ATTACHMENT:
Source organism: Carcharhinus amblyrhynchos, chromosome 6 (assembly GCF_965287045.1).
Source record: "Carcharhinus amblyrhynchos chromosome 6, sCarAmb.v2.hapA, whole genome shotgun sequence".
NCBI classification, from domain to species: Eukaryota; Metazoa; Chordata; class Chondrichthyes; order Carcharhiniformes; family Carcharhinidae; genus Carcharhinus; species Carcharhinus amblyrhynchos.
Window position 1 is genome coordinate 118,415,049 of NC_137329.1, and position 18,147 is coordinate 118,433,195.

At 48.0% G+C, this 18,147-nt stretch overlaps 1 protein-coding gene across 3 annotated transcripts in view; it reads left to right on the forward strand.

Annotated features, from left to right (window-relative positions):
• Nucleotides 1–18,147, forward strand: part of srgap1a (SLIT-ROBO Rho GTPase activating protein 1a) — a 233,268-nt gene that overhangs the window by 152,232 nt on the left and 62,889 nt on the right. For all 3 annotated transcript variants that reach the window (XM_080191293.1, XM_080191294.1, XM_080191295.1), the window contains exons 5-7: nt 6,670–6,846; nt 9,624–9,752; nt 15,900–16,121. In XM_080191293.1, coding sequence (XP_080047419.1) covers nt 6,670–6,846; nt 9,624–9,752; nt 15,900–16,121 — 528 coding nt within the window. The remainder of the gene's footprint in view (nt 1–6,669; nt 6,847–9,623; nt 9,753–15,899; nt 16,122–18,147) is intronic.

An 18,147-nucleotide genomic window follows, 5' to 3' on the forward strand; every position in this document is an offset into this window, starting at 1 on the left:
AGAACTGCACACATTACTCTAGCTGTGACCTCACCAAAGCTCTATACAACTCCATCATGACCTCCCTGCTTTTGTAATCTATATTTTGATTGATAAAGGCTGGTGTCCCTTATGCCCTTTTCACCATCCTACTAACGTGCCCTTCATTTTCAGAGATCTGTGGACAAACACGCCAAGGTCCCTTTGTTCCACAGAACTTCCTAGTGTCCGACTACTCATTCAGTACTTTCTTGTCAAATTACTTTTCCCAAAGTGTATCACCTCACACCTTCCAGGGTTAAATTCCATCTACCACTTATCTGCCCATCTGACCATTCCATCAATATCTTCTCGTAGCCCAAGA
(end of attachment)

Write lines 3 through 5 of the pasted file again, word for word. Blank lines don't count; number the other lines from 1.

NCBI classification, from domain to species: Eukaryota; Metazoa; Chordata; class Chondrichthyes; order Carcharhiniformes; family Carcharhinidae; genus Carcharhinus; species Carcharhinus amblyrhynchos.
Window position 1 is genome coordinate 118,415,049 of NC_137329.1, and position 18,147 is coordinate 118,433,195.

At 48.0% G+C, this 18,147-nt stretch overlaps 1 protein-coding gene across 3 annotated transcripts in view; it reads left to right on the forward strand.